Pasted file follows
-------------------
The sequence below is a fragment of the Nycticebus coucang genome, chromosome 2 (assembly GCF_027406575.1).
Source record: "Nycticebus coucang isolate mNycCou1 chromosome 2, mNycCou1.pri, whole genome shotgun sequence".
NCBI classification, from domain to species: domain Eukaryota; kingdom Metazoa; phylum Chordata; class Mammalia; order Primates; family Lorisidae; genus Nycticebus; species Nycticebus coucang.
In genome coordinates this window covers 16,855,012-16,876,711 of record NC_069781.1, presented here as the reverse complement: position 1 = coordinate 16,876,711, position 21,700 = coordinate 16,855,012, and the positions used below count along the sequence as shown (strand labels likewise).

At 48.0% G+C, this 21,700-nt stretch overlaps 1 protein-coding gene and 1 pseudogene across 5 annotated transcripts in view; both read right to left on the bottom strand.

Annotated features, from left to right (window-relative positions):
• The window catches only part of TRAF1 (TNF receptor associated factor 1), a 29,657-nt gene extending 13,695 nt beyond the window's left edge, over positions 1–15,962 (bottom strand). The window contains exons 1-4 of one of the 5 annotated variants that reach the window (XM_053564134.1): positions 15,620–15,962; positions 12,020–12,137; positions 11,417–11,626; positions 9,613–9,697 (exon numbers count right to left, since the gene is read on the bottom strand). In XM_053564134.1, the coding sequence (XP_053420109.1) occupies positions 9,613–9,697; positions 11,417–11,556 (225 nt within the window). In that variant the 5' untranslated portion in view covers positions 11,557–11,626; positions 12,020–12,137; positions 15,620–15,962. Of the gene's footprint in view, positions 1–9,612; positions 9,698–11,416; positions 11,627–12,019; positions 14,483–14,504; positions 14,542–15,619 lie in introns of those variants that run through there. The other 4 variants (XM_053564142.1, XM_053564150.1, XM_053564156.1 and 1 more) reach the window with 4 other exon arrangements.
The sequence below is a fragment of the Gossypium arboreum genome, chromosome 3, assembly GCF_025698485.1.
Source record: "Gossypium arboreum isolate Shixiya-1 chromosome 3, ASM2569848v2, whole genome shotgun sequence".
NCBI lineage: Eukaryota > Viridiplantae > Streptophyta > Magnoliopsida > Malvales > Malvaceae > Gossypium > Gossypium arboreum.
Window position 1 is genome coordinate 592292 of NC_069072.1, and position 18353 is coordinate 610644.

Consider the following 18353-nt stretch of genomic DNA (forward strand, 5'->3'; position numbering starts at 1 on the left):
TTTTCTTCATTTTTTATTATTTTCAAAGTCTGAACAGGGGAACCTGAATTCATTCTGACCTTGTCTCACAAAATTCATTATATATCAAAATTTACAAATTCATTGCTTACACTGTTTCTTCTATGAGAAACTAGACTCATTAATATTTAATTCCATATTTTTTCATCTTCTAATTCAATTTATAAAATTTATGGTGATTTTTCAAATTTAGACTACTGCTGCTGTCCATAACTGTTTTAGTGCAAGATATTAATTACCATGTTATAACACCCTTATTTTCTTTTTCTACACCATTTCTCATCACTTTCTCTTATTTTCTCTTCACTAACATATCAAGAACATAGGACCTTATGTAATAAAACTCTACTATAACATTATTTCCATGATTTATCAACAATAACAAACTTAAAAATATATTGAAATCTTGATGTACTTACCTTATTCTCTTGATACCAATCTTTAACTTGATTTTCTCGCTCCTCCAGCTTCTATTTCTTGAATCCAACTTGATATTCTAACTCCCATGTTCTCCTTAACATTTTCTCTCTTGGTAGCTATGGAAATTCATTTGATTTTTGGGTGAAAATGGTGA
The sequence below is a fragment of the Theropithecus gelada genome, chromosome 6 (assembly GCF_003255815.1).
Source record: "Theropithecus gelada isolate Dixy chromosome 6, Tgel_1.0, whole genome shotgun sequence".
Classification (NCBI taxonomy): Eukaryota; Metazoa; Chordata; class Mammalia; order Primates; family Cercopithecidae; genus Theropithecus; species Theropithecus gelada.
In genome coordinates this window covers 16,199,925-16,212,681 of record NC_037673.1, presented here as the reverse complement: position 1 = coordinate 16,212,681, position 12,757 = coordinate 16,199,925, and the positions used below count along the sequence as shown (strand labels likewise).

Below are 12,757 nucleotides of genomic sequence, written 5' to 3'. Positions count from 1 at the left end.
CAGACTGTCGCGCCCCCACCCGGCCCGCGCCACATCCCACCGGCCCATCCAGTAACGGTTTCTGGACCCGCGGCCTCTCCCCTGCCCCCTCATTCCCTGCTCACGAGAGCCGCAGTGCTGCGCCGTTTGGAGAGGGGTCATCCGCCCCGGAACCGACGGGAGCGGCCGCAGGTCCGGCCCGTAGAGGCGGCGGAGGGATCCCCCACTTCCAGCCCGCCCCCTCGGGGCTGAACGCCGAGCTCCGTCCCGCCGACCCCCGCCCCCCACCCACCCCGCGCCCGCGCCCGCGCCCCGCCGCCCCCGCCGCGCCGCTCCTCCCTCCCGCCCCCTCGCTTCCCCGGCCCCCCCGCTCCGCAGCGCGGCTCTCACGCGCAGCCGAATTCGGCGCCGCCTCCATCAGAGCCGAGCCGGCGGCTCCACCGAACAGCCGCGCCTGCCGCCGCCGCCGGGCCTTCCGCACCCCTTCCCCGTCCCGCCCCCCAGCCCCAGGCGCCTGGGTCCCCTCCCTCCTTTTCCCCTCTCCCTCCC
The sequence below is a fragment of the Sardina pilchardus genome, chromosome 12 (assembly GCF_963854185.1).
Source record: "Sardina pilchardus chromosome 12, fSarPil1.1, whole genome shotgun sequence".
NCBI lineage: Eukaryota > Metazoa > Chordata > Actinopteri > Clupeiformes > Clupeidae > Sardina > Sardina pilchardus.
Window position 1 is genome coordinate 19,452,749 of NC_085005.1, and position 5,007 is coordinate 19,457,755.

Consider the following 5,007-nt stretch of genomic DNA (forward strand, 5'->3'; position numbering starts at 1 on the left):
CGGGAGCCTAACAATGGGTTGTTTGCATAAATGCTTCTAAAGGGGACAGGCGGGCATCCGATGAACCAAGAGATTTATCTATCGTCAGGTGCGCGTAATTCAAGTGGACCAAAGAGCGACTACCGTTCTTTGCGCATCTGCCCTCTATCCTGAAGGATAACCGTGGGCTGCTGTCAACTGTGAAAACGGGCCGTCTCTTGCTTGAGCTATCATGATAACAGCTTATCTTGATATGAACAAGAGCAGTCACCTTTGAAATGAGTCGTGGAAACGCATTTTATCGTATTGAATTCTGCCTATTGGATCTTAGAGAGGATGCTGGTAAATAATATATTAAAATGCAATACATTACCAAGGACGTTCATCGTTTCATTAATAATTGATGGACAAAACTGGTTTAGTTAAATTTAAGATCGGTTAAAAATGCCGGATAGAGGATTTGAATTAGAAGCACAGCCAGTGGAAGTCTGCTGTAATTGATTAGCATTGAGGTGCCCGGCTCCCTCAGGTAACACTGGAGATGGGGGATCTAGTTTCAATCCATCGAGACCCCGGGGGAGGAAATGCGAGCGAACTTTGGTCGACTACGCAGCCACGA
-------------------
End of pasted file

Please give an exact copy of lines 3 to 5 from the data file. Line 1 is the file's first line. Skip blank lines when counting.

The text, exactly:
NCBI classification, from domain to species: domain Eukaryota; kingdom Metazoa; phylum Chordata; class Mammalia; order Primates; family Lorisidae; genus Nycticebus; species Nycticebus coucang.
In genome coordinates this window covers 16,855,012-16,876,711 of record NC_069781.1, presented here as the reverse complement: position 1 = coordinate 16,876,711, position 21,700 = coordinate 16,855,012, and the positions used below count along the sequence as shown (strand labels likewise).

At 48.0% G+C, this 21,700-nt stretch overlaps 1 protein-coding gene and 1 pseudogene across 5 annotated transcripts in view; both read right to left on the bottom strand.